Friday, July 8, 2016

For the Love of Old Books (Part 3): Wuthering Heights (updated September 16, 2016)

Title page of Wuthering Heights, (1847) by Emily Brontë - 1943 American Edition with woodcuts by Fritz Eichenberg. (All images can be clicked on to enlarge.)

Wuthering Heights

"At noon, Emily was worse; she could only whisper in gasps. With her last audible words she said to Charlotte, "If you will send for a doctor, I will see him now" but it was too late. She died that same day at about two in the afternoon while sitting on the sofa at Haworth Parsonage. It was less than three months since Branwell's death, which led a housemaid to declare that "Miss Emily died of a broken heart for love of her brother". Emily had grown so thin that her coffin measured only 16 inches wide. The carpenter said he had never made a narrower one for an adult. She was interred in the Church of St Michael and All Angels family capsule, Haworth, West Yorkshire, England. Emily Brontë never knew the extent of fame she achieved with her one and only novel, Wuthering Heights, as she died a year after its publication, aged 30."

- Quote found in the Wiki entry for Emily Brontë, (July 31, 1818 - December 19, 1848).  

"The first reviewers were mystified and puzzled by the strangeness and savagery of Wuthering Heights, although nearly all recognized the seductive power of the novel and the original vision of its author...  However, the critic who perhaps most perceptively synthesized the poetic and fictional halves of Emily's creative aptitude wrote at the end of the nineteenth century. A fellow poet, Algernon Swinburne, referred to Wuthering Heights in a 16 June 1883 article as "essentially and definitely a poem in the fullest and most positive sense of the term."

- From the Poetry Foundation's Emily Brontë page.

"An overwhelming sense of the presence of a larger reality moved Rudolph Otto to call Wutheirng Heights a supreme example of "the daemonic" in literature. Otto was concerned with identifying the non-rational mystery behind all religion and all religious experiences; he called this basic element or mystery the numinous. The numinous grips or stirs the mind so powerfully that one of the responses it produces is numinous dread, which consists of awe or awe-fullness. Numinous dread implies three qualities of the numinous: its absolute unapproachability, its power, and. its urgency or energy.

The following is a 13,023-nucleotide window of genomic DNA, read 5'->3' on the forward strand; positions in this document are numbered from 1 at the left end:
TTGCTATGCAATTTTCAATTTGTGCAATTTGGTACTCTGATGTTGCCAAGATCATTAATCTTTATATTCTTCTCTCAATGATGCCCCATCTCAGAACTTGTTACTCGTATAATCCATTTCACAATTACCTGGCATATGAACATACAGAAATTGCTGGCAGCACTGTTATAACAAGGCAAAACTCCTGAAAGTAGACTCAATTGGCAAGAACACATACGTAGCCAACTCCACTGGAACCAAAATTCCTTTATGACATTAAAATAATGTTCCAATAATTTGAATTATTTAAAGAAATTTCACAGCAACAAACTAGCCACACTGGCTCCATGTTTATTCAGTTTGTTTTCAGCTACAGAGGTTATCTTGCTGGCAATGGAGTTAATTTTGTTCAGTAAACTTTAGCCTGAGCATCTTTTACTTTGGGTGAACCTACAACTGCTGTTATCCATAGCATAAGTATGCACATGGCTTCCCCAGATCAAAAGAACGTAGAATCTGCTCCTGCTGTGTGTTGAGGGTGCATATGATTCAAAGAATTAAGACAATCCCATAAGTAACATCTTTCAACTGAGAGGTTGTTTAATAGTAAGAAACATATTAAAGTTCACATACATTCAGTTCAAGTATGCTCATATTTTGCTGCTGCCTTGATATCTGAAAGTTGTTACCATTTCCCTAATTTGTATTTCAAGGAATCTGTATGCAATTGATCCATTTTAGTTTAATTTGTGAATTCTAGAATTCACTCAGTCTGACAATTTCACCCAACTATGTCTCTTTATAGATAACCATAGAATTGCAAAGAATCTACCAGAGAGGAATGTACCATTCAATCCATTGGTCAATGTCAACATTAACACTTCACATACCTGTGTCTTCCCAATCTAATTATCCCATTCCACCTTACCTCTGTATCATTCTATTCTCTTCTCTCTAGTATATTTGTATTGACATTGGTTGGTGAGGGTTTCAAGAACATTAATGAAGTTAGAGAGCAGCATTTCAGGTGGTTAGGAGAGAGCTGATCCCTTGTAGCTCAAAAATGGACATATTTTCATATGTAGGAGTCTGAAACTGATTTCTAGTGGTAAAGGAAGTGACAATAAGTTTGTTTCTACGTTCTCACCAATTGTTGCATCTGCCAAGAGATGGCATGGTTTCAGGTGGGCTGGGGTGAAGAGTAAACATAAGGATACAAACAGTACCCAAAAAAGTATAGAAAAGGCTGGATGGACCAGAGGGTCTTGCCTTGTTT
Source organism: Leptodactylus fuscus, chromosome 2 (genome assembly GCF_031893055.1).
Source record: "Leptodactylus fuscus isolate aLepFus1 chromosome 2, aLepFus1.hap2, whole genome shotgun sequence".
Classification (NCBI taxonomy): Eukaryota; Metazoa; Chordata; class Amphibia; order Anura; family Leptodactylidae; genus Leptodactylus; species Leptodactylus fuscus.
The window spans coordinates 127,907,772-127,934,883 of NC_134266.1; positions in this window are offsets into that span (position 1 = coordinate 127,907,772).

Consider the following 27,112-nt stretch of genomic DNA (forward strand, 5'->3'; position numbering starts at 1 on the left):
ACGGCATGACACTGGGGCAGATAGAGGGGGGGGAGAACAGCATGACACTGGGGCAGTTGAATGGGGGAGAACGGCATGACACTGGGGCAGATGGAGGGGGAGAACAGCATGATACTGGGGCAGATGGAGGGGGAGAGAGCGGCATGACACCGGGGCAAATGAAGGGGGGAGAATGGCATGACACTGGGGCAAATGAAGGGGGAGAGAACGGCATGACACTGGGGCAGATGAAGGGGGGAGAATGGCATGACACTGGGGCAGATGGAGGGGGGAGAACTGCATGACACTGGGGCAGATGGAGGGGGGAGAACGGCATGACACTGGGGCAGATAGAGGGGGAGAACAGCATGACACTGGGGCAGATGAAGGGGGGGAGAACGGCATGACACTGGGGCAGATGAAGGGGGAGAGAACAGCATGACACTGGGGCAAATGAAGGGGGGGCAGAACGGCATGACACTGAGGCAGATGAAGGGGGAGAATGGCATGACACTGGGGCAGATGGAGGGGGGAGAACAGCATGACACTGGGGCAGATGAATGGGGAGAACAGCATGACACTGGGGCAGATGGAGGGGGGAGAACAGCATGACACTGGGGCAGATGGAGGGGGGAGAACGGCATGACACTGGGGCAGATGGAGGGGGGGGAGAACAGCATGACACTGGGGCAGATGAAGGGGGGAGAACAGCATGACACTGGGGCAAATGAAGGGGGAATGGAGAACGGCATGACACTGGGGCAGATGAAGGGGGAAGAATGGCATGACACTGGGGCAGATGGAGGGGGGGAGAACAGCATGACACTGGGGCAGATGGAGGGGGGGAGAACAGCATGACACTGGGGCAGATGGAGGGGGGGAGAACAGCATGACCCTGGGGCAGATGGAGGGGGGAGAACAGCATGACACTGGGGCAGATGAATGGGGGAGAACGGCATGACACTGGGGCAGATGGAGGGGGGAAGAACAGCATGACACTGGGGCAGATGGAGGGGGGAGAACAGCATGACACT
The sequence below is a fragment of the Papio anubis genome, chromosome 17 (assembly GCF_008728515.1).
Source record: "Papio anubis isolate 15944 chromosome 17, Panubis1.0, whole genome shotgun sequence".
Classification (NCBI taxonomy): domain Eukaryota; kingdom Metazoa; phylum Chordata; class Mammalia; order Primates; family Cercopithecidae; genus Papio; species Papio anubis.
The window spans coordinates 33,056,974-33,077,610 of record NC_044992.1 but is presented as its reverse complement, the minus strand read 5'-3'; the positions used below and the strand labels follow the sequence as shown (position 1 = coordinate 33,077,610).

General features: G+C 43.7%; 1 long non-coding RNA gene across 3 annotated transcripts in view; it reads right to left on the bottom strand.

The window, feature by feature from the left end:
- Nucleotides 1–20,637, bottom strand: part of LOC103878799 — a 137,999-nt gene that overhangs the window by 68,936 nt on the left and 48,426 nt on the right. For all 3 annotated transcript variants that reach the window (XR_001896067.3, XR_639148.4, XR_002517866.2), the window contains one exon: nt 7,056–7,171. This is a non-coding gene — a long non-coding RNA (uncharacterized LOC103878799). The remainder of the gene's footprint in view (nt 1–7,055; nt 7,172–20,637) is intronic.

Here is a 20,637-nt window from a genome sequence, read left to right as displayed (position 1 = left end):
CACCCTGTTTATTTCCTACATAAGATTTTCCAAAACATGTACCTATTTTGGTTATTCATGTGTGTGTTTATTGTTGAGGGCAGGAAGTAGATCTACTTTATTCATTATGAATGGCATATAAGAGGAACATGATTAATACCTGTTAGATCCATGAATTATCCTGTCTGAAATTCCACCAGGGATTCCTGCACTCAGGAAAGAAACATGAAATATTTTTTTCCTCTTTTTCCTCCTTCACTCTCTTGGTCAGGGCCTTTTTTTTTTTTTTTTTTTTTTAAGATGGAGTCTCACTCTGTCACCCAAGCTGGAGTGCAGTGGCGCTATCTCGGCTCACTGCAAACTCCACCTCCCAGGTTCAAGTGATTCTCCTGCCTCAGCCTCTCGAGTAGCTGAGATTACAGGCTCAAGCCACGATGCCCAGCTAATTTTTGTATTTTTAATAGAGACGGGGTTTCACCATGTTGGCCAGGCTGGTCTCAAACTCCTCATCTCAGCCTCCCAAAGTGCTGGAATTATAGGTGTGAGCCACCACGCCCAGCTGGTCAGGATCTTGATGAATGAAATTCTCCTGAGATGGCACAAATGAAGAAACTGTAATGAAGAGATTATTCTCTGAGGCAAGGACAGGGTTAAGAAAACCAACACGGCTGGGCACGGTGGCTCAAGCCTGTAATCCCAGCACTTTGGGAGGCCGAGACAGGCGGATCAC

... It has been suggested that Gothic fiction originated primarily as a quest for numinous dread, which Otto also calls the mysterium tremendum."

- Excerpt from a CUNY (City University of New York) article about Wuthering Heights.
(Note: Mysterium tremendum et fascinans is a metaphysical mystery which is regarded with both fear and fascination.)

"The love which devours life itself, which devastates the present and desolates the future with unquenchable and raging fire, has nothing less pure in it than flame or sunlight... As was the author's life, so is her book in all things; troubled and taintless, with little of rest in it, and nothing of reproach. It may be true that not many will ever take it to their hearts; it is certain that those who do like it will like nothing very much better in the whole world of poetry or prose."

- Algernon Charles Swinburne in reference to Wuthering Heights, from his essay "Emily Brontë" (1883). A link to Swinburne's poetry.

"Emily Brontë died in 1848, aged 30, leaving only one published book and some poems. That book, of course, is "Wuthering Heights" (recently issued in new editions, by Penguin and HarperCollins), a novel so strange and powerful that it sinks into the reader's DNA."

- Quote from Richard Raynor, found here.


For my last "interlude" post (featuring bits of my book collection), I couldn't resist posting an edition of one of my favorite novels of all time: Wuthering Heights by Emily Brontë. I think the first time I read it was around the age of 13, an age when the mind is most open to new experiences, and when experience itself has its most indelible impact. I've forgotten a lot of novels I've read in the intervening years, but the effect of Wuthering Heights stayed with me, and as Swineburne so wisely predicted: I never once met its match.

He was wrong about one thing though; it seems that a very great many people took it to their hearts and continue to do so. If you google it, or Emily Brontë, you'll find masses of people still have something to say about the young woman's singular novel written over 150 years ago. As recently as 2007, in a British (UKTV Drama) poll, it was voted the number 1 love story of all time. Imagine that. Or, maybe this article: Copy of Wuthering Heights sells for six figures.

So, just exactly what is it about the novel that moves men and women to such a degree? To this very day, critics and academics still discuss it as if it only recently hit the best seller list. You would think that somewhere along the line someone would've finally solved the mystery of the novel's tremendous popularity, its symbolism, and its peculiar author's life. Happily, for Emily Brontë at least, the particulars of her private life will never be revealed. She left no diaries or records... and what little survives of her memory amounts to no more than the second-hand recollections of those who professed to know her, up to and including those accounts offered by her older sister Charlotte...